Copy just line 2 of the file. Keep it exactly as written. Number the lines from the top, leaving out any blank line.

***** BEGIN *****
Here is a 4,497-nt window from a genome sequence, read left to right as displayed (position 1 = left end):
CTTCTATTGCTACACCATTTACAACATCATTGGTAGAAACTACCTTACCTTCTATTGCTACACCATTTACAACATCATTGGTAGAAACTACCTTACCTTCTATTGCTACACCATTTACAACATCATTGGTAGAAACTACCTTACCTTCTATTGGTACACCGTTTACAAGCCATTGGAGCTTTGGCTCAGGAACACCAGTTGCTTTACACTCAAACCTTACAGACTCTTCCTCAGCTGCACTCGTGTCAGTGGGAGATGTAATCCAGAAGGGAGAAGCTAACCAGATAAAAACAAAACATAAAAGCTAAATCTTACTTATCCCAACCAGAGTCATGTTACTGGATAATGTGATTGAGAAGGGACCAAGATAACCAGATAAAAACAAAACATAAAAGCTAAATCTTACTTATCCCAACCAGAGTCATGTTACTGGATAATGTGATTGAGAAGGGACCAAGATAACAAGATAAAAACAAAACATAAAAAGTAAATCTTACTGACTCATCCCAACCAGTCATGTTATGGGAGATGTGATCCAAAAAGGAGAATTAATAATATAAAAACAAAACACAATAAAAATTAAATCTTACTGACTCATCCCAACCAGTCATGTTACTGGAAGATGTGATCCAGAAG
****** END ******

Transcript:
CTTCTATTGCTACACCATTTACAACATCATTGGTAGAAACTACCTTACCTTCTATTGCTACACCATTTACAACATCATTGGTAGAAACTACCTTACCTTCTATTGCTACACCATTTACAACATCATTGGTAGAAACTACCTTACCTTCTATTGGTACACCGTTTACAAGCCATTGGAGCTTTGGCTCAGGAACACCAGTTGCTTTACACTCAAACCTTACAGACTCTTCCTCAGCTGCACTCGTGTCAGTGGGAGATGTAATCCAGAAGGGAGAAGCTAACCAGATAAAAACAAAACATAAAAGCTAAATCTTACTTATCCCAACCAGAGTCATGTTACTGGATAATGTGATTGAGAAGGGACCAAGATAACCAGATAAAAACAAAACATAAAAGCTAAATCTTACTTATCCCAACCAGAGTCATGTTACTGGATAATGTGATTGAGAAGGGACCAAGATAACAAGATAAAAACAAAACATAAAAAGTAAATCTTACTGACTCATCCCAACCAGTCATGTTATGGGAGATGTGATCCAAAAAGGAGAATTAATAATATAAAAACAAAACACAATAAAAATTAAATCTTACTGACTCATCCCAACCAGTCATGTTACTGGAAGATGTGATCCAGAAG